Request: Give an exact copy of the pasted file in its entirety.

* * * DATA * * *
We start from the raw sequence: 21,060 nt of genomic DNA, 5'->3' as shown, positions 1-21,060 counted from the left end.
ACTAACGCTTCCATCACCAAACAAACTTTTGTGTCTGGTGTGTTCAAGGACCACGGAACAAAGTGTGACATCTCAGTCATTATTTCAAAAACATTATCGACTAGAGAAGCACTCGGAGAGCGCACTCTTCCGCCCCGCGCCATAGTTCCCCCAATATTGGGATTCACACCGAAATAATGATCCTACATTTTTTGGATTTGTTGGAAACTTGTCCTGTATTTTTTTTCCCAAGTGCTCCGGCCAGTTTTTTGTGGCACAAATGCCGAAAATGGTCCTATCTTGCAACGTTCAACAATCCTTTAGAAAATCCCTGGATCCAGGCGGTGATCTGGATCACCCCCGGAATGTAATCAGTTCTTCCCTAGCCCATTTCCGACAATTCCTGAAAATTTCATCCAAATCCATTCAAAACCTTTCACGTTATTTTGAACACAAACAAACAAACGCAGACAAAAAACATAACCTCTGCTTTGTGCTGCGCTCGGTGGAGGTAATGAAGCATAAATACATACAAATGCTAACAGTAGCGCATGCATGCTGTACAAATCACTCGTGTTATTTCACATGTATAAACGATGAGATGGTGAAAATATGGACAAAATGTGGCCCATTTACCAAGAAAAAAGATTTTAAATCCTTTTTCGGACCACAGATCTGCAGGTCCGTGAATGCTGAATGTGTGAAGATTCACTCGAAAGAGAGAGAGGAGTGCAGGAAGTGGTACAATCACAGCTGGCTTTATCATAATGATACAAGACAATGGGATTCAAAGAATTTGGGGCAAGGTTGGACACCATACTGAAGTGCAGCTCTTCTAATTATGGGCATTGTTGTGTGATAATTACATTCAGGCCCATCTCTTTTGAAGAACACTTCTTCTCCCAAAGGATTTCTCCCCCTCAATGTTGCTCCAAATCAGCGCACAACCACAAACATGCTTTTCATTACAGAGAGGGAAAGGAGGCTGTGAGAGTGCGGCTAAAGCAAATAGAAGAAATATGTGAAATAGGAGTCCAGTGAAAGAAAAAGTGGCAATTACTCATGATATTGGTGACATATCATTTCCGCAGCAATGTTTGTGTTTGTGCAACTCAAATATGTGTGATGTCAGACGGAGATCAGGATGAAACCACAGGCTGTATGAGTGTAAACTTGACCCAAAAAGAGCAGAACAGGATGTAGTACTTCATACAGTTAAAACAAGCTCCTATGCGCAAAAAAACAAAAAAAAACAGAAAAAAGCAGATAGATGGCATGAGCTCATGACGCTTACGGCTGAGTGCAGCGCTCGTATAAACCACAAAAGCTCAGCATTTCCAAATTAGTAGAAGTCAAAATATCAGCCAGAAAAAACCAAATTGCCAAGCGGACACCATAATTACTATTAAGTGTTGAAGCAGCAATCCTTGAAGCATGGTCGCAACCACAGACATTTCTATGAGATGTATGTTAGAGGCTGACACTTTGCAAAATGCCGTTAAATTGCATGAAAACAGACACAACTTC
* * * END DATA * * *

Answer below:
We start from the raw sequence: 21,060 nt of genomic DNA, 5'->3' as shown, positions 1-21,060 counted from the left end.
ACTAACGCTTCCATCACCAAACAAACTTTTGTGTCTGGTGTGTTCAAGGACCACGGAACAAAGTGTGACATCTCAGTCATTATTTCAAAAACATTATCGACTAGAGAAGCACTCGGAGAGCGCACTCTTCCGCCCCGCGCCATAGTTCCCCCAATATTGGGATTCACACCGAAATAATGATCCTACATTTTTTGGATTTGTTGGAAACTTGTCCTGTATTTTTTTTCCCAAGTGCTCCGGCCAGTTTTTTGTGGCACAAATGCCGAAAATGGTCCTATCTTGCAACGTTCAACAATCCTTTAGAAAATCCCTGGATCCAGGCGGTGATCTGGATCACCCCCGGAATGTAATCAGTTCTTCCCTAGCCCATTTCCGACAATTCCTGAAAATTTCATCCAAATCCATTCAAAACCTTTCACGTTATTTTGAACACAAACAAACAAACGCAGACAAAAAACATAACCTCTGCTTTGTGCTGCGCTCGGTGGAGGTAATGAAGCATAAATACATACAAATGCTAACAGTAGCGCATGCATGCTGTACAAATCACTCGTGTTATTTCACATGTATAAACGATGAGATGGTGAAAATATGGACAAAATGTGGCCCATTTACCAAGAAAAAAGATTTTAAATCCTTTTTCGGACCACAGATCTGCAGGTCCGTGAATGCTGAATGTGTGAAGATTCACTCGAAAGAGAGAGAGGAGTGCAGGAAGTGGTACAATCACAGCTGGCTTTATCATAATGATACAAGACAATGGGATTCAAAGAATTTGGGGCAAGGTTGGACACCATACTGAAGTGCAGCTCTTCTAATTATGGGCATTGTTGTGTGATAATTACATTCAGGCCCATCTCTTTTGAAGAACACTTCTTCTCCCAAAGGATTTCTCCCCCTCAATGTTGCTCCAAATCAGCGCACAACCACAAACATGCTTTTCATTACAGAGAGGGAAAGGAGGCTGTGAGAGTGCGGCTAAAGCAAATAGAAGAAATATGTGAAATAGGAGTCCAGTGAAAGAAAAAGTGGCAATTACTCATGATATTGGTGACATATCATTTCCGCAGCAATGTTTGTGTTTGTGCAACTCAAATATGTGTGATGTCAGACGGAGATCAGGATGAAACCACAGGCTGTATGAGTGTAAACTTGACCCAAAAAGAGCAGAACAGGATGTAGTACTTCATACAGTTAAAACAAGCTCCTATGCGCAAAAAAACAAAAAAAAACAGAAAAAAGCAGATAGATGGCATGAGCTCATGACGCTTACGGCTGAGTGCAGCGCTCGTATAAACCACAAAAGCTCAGCATTTCCAAATTAGTAGAAGTCAAAATATCAGCCAGAAAAAACCAAATTGCCAAGCGGACACCATAATTACTATTAAGTGTTGAAGCAGCAATCCTTGAAGCATGGTCGCAACCACAGACATTTCTATGAGATGTATGTTAGAGGCTGACACTTTGCAAAATGCCGTTAAATTGCATGAAAACAGACACAACTTC